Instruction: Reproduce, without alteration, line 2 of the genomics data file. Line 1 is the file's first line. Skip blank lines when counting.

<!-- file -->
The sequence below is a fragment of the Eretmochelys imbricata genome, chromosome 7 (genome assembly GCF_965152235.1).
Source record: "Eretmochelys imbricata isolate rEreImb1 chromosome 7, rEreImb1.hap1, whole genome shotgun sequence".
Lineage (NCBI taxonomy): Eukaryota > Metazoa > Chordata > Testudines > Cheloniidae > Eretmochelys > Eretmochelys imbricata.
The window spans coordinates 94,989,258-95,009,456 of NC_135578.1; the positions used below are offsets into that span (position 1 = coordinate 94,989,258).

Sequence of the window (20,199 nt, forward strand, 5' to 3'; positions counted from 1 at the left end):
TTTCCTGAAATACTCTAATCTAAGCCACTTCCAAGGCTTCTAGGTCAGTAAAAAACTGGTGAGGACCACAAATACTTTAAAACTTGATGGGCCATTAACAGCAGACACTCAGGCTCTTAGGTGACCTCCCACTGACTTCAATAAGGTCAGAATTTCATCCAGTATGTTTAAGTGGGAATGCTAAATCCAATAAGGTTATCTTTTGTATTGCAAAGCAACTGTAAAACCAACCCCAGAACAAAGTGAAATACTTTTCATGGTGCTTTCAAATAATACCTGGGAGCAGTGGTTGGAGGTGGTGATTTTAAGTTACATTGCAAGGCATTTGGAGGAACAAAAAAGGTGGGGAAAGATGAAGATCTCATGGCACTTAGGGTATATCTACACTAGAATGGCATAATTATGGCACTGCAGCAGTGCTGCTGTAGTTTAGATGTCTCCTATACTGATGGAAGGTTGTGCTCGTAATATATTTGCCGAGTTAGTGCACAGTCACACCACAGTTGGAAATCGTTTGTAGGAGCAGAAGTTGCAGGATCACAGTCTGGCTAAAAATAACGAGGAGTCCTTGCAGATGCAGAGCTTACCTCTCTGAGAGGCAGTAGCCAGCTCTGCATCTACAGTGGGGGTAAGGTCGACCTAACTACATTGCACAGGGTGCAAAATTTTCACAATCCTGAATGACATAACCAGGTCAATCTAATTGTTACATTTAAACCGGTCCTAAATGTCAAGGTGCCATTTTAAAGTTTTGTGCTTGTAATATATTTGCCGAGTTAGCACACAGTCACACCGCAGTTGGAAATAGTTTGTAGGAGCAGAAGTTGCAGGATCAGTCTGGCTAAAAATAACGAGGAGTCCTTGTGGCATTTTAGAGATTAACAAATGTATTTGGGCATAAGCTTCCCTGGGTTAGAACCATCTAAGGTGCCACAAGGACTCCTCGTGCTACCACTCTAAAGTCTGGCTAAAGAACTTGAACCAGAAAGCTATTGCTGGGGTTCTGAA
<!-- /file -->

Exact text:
Source record: "Eretmochelys imbricata isolate rEreImb1 chromosome 7, rEreImb1.hap1, whole genome shotgun sequence".